They’re potentially prying open Pandora’s pox.
French scientists have sparked fears of yet another pandemic after reviving a “zombie virus” that had been trapped under a frozen lake in Russia for a record 50,000 years.
“The situation would be much more disastrous in the case of plant, animal, or human diseases caused by the revival of an ancient unknown virus,” reads the “viral” study, which has yet to be peer-reviewed. The new research was helmed by microbiologist Jean-Marie Alempic from the French National Centre for Scientific Research, Science Alert reported.
According to the preliminary paper, global warming is causing vast swaths of the permafrost — permanently frozen ground covering one-quarter of the Northern Hemisphere — to irreversibly thaw. This has had the alarming effect of “releasing organic matter frozen for up to a million years” — including potentially harmful pathogens.
“Part of this organic matter also consists of revived cellular microbes (prokaryotes, unicellular eukaryotes) as well as viruses that remained dormant since prehistorical times,” the researchers write.
Aix-Marseille University professor Jean-Michel Claverie, co-author of the study, issued a warning to medical authorities about the lack of significant updates on “live” viruses in permafrost since original studies in 2014 and 2015, the Sun reported. “This wrongly suggests that such occurrences are rare and that ‘zombie viruses’ are not a public health threat,” the research team wrote in their findings.
In order to study these awakening organisms, scientists have, perhaps paradoxically, revived some of these so-called “zombie viruses” from the Siberian permafrost. The oldest — dubbed Pandoravirus yedoma after the mythological character Pandora, whose curiosity led her to open a box of trouble, and the type of soil it was found in — was 48,500 years old, a record age for a frozen virus returning to a state where it has the potential to infect other organisms. This shatters the previous record held by a 30,000-year-old virus discovered by the same team in Siberia in 2013.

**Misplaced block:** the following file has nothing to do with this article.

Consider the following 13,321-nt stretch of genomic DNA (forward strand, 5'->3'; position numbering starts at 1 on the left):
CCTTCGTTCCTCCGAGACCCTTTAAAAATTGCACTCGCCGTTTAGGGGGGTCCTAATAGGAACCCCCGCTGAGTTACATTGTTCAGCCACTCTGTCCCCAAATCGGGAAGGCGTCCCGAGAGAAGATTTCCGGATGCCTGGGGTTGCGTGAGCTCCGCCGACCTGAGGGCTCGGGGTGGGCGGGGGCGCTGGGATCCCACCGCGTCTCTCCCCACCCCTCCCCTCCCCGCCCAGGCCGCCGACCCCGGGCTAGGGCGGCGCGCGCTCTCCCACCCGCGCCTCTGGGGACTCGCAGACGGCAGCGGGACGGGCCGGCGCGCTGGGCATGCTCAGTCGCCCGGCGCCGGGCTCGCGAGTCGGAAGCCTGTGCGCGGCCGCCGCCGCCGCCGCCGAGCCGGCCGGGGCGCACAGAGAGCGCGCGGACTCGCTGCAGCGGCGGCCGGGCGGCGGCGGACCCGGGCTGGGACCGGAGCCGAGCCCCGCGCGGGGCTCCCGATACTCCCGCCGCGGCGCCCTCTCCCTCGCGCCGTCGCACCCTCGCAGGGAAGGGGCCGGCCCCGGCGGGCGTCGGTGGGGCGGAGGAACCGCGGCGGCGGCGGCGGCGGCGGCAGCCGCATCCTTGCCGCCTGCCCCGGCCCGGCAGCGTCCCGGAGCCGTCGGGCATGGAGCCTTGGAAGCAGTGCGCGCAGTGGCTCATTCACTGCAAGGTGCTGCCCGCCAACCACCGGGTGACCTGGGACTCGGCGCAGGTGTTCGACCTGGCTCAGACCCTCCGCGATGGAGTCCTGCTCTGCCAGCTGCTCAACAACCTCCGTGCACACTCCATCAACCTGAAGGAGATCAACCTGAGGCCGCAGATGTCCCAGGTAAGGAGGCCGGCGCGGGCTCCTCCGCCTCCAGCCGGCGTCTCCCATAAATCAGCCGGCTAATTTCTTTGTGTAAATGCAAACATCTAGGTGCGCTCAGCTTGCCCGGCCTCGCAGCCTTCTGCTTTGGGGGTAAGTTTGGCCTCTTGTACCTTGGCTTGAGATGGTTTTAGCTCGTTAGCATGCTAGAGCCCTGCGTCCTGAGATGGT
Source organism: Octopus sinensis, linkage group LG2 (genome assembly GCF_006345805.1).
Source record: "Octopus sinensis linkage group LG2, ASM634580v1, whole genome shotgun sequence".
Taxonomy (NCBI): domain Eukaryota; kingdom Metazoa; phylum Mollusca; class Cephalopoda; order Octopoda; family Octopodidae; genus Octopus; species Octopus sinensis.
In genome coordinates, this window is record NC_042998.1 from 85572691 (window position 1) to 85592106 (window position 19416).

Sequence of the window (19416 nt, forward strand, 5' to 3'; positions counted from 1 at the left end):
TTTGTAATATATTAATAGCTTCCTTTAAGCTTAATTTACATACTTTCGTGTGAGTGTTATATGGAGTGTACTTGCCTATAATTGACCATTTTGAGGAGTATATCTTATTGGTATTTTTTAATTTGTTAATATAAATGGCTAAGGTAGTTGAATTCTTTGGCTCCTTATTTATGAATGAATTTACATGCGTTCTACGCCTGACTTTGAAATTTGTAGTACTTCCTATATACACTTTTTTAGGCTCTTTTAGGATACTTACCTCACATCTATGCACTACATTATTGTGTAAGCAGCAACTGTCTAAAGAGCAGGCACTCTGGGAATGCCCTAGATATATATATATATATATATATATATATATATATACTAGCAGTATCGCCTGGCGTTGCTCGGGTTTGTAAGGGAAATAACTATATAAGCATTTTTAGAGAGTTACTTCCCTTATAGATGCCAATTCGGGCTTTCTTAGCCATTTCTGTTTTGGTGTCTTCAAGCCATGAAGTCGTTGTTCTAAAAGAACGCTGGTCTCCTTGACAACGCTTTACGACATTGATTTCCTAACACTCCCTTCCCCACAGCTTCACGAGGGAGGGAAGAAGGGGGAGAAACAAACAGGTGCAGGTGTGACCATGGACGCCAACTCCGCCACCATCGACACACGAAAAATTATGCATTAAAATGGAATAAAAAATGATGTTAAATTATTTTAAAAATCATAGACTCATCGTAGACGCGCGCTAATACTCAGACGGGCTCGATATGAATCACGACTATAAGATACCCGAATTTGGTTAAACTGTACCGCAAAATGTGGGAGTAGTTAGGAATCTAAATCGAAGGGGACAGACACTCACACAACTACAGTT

The new strain is one of 13 viruses outlined in the study, each of which possessed its own genome, Science Alert reported. While the Pandoravirus was discovered below the bottom of a lake in Yukechi Alas in Yakutia, Russia, others have been found everywhere from mammoth fur to the intestines of a Siberian wolf.
After studying the live cultures, scientists found that all the “zombie viruses” have the potential to be infectious, and are therefore a “health threat.” They postulate that we could see more COVID-19-style pandemics in the future as ever-melting permafrost continues to release long-dormant viruses like a microbial Captain America.
“It is therefore legitimate to ponder the risk of ancient viral particles remaining infectious and getting back into circulation by the thawing of ancient permafrost layers,” they write. Unfortunately, it’s a vicious cycle as organic matter released by the thawing ice decomposes into carbon dioxide and methane, further enhancing the greenhouse effect and accelerating the melt.